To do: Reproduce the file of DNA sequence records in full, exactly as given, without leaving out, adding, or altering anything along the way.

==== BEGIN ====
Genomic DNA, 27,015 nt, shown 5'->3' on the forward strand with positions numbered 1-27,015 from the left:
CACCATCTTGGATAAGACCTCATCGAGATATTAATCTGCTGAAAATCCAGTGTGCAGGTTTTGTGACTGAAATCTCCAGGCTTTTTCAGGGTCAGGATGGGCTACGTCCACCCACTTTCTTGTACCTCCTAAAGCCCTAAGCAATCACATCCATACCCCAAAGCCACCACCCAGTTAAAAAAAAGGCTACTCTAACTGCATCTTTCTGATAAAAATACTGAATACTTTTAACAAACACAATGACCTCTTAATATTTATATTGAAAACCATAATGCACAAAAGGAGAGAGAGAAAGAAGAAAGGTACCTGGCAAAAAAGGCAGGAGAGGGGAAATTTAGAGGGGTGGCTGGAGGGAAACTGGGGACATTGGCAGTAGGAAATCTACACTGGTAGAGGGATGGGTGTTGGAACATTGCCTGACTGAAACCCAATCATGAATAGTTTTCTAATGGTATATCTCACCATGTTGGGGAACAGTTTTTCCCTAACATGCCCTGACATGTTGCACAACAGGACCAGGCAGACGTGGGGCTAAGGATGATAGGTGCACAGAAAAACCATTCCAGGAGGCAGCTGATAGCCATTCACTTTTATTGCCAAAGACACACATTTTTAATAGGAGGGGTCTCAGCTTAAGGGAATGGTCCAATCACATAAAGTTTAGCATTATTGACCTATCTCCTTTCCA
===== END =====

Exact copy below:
Genomic DNA, 27,015 nt, shown 5'->3' on the forward strand with positions numbered 1-27,015 from the left:
CACCATCTTGGATAAGACCTCATCGAGATATTAATCTGCTGAAAATCCAGTGTGCAGGTTTTGTGACTGAAATCTCCAGGCTTTTTCAGGGTCAGGATGGGCTACGTCCACCCACTTTCTTGTACCTCCTAAAGCCCTAAGCAATCACATCCATACCCCAAAGCCACCACCCAGTTAAAAAAAAGGCTACTCTAACTGCATCTTTCTGATAAAAATACTGAATACTTTTAACAAACACAATGACCTCTTAATATTTATATTGAAAACCATAATGCACAAAAGGAGAGAGAGAAAGAAGAAAGGTACCTGGCAAAAAAGGCAGGAGAGGGGAAATTTAGAGGGGTGGCTGGAGGGAAACTGGGGACATTGGCAGTAGGAAATCTACACTGGTAGAGGGATGGGTGTTGGAACATTGCCTGACTGAAACCCAATCATGAATAGTTTTCTAATGGTATATCTCACCATGTTGGGGAACAGTTTTTCCCTAACATGCCCTGACATGTTGCACAACAGGACCAGGCAGACGTGGGGCTAAGGATGATAGGTGCACAGAAAAACCATTCCAGGAGGCAGCTGATAGCCATTCACTTTTATTGCCAAAGACACACATTTTTAATAGGAGGGGTCTCAGCTTAAGGGAATGGTCCAATCACATAAAGTTTAGCATTATTGACCTATCTCCTTTCCA